Edible Flowers

A few days ago, my friend Cyndee asked me to do a piece on edible flowers. So here it is, just for you.

Beauty and fragrance have always affected the human senses. Flowers draw us with their color and scent. It was only a matter of time before it was necessary to also taste them. Curiosity and creativity ran rampant in our ancestors and birthed the use of flowers as food. Past cooks also thought of the medicinal benefits as well as the culinary ones when using flowers in food preparation. People have been eating all types of flowers as far back as Ancient Greece, Rome, and Egypt. The first recorded use of edible flowers was in 140 B.C. Edible flowers are still eaten worldwide, but the focus today is more on aesthetics rather than on nutritional value.

Historically, flower petals were eaten most often fresh in salads or as garnishes. The petals of carnation, bee balm, borage, sage, violet, nasturtium, daylily and calendula were commonly eaten. They were thought to be cleansing for the body as well as attractive. It was common to dry the petals and include them in tea blends. Popular tea flowers were hibiscus, rose, jasmine and bee balm. Bee balm was used as a tea substitute when black tea became unavailable during the Boston Tea Party in 1773. To preserve violets, medieval monks would make a sweet syrup from the petals. The Victorians, who associated edible flowers with elegance, candied the flowers of violet and borage to decorate cakes and desserts.

There are similarities among edible flowers that likely helped our ancestors decide on their safety. The majority of edible flowers are also butterfly staples, as the larvae eat the petals as a major food source. If they had contained dangerous compounds, the larvae would have likely succumbed. Our ancestors also knew that the flowers of culinary herbs like sage, lavender and oregano contained lower levels of the same constituents as the foliage. Their brave experimentation allows us to eat these edible flowers today without concern. Unfortunately, the poisons present in such flowers as monkshood (Aconite) were discovered in the same manner.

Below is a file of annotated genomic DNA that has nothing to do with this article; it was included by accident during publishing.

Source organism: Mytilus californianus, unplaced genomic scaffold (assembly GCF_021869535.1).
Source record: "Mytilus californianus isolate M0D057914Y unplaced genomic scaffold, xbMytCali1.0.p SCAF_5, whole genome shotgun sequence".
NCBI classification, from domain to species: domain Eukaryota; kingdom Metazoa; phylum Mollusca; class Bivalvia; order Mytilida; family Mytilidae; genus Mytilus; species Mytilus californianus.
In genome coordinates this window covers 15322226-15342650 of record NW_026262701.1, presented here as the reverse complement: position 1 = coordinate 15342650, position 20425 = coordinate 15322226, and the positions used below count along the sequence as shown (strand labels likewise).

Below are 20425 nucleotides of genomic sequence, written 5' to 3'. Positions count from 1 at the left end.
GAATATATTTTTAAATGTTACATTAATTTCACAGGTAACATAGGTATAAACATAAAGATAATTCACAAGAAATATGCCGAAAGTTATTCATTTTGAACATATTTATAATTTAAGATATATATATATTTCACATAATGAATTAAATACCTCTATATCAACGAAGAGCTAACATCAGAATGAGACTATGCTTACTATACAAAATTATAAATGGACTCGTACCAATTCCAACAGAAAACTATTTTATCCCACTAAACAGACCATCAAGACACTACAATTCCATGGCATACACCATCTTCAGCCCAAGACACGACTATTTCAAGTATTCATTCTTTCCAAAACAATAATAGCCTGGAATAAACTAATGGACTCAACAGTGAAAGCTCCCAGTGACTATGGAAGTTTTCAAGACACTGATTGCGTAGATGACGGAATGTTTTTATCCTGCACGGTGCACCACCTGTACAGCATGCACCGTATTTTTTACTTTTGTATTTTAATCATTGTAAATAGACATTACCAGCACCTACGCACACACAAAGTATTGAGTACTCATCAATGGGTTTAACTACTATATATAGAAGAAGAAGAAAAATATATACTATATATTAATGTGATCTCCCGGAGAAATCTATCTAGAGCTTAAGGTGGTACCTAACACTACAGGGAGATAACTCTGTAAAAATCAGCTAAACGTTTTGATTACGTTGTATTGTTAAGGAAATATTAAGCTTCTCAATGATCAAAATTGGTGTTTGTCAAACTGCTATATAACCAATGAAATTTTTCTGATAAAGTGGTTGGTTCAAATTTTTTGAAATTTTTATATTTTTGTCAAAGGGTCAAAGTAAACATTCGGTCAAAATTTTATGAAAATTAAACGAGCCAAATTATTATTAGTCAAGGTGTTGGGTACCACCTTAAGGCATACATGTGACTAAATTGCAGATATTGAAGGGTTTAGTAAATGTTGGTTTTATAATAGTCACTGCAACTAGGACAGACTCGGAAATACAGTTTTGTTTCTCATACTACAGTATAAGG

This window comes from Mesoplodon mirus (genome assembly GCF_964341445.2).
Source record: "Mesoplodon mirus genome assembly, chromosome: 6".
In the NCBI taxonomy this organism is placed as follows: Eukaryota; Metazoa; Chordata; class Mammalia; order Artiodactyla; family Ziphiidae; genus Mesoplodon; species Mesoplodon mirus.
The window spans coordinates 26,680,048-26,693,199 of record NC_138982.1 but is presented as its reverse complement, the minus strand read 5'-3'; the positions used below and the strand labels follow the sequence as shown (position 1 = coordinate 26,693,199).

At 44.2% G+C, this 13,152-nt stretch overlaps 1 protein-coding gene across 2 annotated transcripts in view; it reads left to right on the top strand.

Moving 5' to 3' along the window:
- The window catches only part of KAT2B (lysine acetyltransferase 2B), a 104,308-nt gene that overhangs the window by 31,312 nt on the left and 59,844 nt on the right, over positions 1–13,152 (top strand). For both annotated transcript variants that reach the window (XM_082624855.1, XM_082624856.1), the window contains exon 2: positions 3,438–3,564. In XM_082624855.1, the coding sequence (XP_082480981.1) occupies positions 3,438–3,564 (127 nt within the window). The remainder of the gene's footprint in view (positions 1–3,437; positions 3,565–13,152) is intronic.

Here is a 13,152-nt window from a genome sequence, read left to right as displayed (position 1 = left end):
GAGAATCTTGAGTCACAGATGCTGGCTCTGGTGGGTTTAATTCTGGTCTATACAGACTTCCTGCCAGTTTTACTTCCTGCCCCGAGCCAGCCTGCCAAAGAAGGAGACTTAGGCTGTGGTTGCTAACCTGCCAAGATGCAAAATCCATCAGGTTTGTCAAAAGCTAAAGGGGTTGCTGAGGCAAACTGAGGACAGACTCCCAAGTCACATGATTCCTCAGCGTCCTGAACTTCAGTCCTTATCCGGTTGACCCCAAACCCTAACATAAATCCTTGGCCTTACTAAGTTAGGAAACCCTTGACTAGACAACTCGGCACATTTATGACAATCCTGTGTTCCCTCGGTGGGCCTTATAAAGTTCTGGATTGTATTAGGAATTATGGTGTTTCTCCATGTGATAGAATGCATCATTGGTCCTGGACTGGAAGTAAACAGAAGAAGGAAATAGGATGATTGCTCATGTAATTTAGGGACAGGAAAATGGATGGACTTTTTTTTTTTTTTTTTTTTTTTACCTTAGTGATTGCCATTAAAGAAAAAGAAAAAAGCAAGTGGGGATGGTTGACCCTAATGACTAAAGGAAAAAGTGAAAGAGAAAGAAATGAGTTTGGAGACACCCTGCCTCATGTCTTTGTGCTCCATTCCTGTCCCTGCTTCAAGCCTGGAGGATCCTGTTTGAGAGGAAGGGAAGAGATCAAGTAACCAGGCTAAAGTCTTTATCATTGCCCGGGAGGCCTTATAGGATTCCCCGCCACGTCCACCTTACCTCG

Here are some historical uses for edible flowers from other countries and cultures.

  • Victorians candied violets to decorate desserts. 
  • During the Renaissance, audiences of plays enjoyed rose-petal water and stewed primroses.
  • Carnation petals were a key ingredient in Chartreuse, a liquor created by French monks during the 1600s.
  • Bee balm was used a substitute for black tea during the Boston Tea Party of 1773, when tea was unavailable.

Floral arrangements can really add something special to an otherwise ordinary dish. Their fun colors and elegant features can make any dessert or meal really pop.

Here are some more great ideas for edible flowers: 

  • Use petals to garnish cupcakes or cocktails.
  • Mince flowers and add to butter or spreads.
  • Dried flowers can be used to flavor teas.
  • Squash blossoms can be stuffed with cheese.

Other countries appear to use flowers for culinary uses more often than we do. For example, in China and Japan chrysanthemum petals are stirred into soup or included with tea. Edible flowers are however making a slow comeback in America, primarily as garnishes for desserts.